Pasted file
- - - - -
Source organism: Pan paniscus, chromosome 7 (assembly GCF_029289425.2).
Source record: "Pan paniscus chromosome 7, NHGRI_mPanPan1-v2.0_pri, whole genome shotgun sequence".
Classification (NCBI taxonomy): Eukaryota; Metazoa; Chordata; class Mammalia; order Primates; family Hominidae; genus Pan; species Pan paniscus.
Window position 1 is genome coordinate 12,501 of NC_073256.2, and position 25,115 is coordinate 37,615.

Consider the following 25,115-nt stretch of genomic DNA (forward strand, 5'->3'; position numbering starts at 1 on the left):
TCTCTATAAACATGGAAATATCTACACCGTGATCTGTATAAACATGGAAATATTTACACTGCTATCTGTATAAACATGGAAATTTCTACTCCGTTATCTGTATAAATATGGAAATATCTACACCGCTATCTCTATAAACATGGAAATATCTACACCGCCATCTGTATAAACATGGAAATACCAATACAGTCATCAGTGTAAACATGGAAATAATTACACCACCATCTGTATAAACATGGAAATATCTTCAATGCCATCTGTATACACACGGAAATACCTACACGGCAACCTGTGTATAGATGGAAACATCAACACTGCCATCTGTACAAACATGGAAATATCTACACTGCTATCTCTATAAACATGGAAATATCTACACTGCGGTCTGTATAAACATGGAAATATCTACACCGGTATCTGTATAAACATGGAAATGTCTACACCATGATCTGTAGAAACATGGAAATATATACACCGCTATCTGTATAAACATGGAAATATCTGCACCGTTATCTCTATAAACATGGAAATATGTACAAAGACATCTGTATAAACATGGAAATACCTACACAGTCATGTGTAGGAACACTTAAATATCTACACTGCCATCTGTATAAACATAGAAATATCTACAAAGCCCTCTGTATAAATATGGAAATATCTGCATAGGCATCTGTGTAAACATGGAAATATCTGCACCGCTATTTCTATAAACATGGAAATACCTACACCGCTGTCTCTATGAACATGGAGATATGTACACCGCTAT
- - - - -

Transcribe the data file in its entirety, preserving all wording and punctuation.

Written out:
Source organism: Pan paniscus, chromosome 7 (assembly GCF_029289425.2).
Source record: "Pan paniscus chromosome 7, NHGRI_mPanPan1-v2.0_pri, whole genome shotgun sequence".
Classification (NCBI taxonomy): Eukaryota; Metazoa; Chordata; class Mammalia; order Primates; family Hominidae; genus Pan; species Pan paniscus.
Window position 1 is genome coordinate 12,501 of NC_073256.2, and position 25,115 is coordinate 37,615.

Consider the following 25,115-nt stretch of genomic DNA (forward strand, 5'->3'; position numbering starts at 1 on the left):
TCTCTATAAACATGGAAATATCTACACCGTGATCTGTATAAACATGGAAATATTTACACTGCTATCTGTATAAACATGGAAATTTCTACTCCGTTATCTGTATAAATATGGAAATATCTACACCGCTATCTCTATAAACATGGAAATATCTACACCGCCATCTGTATAAACATGGAAATACCAATACAGTCATCAGTGTAAACATGGAAATAATTACACCACCATCTGTATAAACATGGAAATATCTTCAATGCCATCTGTATACACACGGAAATACCTACACGGCAACCTGTGTATAGATGGAAACATCAACACTGCCATCTGTACAAACATGGAAATATCTACACTGCTATCTCTATAAACATGGAAATATCTACACTGCGGTCTGTATAAACATGGAAATATCTACACCGGTATCTGTATAAACATGGAAATGTCTACACCATGATCTGTAGAAACATGGAAATATATACACCGCTATCTGTATAAACATGGAAATATCTGCACCGTTATCTCTATAAACATGGAAATATGTACAAAGACATCTGTATAAACATGGAAATACCTACACAGTCATGTGTAGGAACACTTAAATATCTACACTGCCATCTGTATAAACATAGAAATATCTACAAAGCCCTCTGTATAAATATGGAAATATCTGCATAGGCATCTGTGTAAACATGGAAATATCTGCACCGCTATTTCTATAAACATGGAAATACCTACACCGCTGTCTCTATGAACATGGAGATATGTACACCGCTAT